Yesterday I finished scanning into my Mac mini all 360 pages of my 1997 book Flight of the Gin Fizz, the one about learning to fly, buying a small plane, and flying it coast to coast. I'm getting ready to re-publish it as an ebook for Kindle and Nook, probably in the late summer or early fall. The scanning task was not overly wearying; I simply scanned one chapter a day and quickly cleaned it up as best I could.
Now I must set to locating all the pilots encountered on my adventure 17 years ago and updating their stories. This probably will take quite some time.
Meanwhile, I'm looking for a couple of volunteers who are sharp of eye and generous with time to look over the 19 chapters and Epilogue for typographical errors. ABBYY Finereader Express is extremely accurate (I'd say 99.999 per cent accurate) but the odd typo still sneaks through and past me.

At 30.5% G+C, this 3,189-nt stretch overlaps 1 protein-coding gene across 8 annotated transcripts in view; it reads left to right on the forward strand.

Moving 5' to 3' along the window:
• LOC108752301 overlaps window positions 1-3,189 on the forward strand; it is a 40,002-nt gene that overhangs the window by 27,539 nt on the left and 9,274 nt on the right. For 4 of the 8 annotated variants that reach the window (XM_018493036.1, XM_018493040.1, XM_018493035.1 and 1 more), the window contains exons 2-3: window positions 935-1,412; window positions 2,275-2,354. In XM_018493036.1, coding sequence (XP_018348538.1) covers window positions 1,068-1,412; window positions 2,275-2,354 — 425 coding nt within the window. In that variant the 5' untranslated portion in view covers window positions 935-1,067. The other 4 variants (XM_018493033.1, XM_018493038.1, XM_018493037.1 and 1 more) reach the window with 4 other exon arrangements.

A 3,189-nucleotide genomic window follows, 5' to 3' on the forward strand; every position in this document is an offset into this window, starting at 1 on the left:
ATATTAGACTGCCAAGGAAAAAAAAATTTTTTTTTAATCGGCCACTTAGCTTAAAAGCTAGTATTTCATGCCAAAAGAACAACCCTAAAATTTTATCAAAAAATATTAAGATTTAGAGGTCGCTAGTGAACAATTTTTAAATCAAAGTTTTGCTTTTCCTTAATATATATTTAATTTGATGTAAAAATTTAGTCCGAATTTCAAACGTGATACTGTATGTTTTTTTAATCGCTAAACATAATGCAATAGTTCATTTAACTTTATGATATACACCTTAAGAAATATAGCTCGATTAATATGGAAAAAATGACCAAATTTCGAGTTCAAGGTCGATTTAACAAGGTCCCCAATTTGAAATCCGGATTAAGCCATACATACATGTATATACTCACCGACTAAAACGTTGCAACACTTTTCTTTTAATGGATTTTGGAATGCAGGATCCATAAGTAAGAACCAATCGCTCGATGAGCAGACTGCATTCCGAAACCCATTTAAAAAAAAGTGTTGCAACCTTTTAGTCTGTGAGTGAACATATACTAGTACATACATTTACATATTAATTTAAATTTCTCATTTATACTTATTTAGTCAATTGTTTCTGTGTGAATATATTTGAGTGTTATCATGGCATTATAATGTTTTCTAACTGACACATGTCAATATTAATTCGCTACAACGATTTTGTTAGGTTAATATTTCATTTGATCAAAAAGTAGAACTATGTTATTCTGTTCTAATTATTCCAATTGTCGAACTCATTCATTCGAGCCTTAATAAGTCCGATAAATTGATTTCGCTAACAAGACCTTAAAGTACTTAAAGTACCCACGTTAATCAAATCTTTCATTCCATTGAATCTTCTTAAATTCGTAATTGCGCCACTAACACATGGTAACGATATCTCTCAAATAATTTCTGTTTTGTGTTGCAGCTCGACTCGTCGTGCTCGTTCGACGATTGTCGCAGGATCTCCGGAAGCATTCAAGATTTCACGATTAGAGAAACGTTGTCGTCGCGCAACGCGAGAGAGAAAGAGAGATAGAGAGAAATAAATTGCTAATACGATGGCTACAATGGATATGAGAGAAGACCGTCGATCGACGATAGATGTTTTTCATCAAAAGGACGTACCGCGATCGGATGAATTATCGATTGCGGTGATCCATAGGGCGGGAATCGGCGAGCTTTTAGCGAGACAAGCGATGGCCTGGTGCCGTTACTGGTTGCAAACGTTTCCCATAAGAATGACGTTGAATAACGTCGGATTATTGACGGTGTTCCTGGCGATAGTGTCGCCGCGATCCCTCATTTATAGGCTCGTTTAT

If anyone's also a pilot that would be a bonus. FAA regulations have changed and so has small-plane flying in general, and I need to find out what's happened since 1997.
I know that as a no-radio pilot I could never again fly solo past the Statue of Liberty and up the Hudson River past Manhattan, the traditional beginning of a transcontinental aerial odyssey. In 2009 a helicopter and a small plane collided just off Hoboken, killing nine people, and the FAA consequently decreed that all aircraft flying up or down the Hudson must maintain radio contact with other traffic.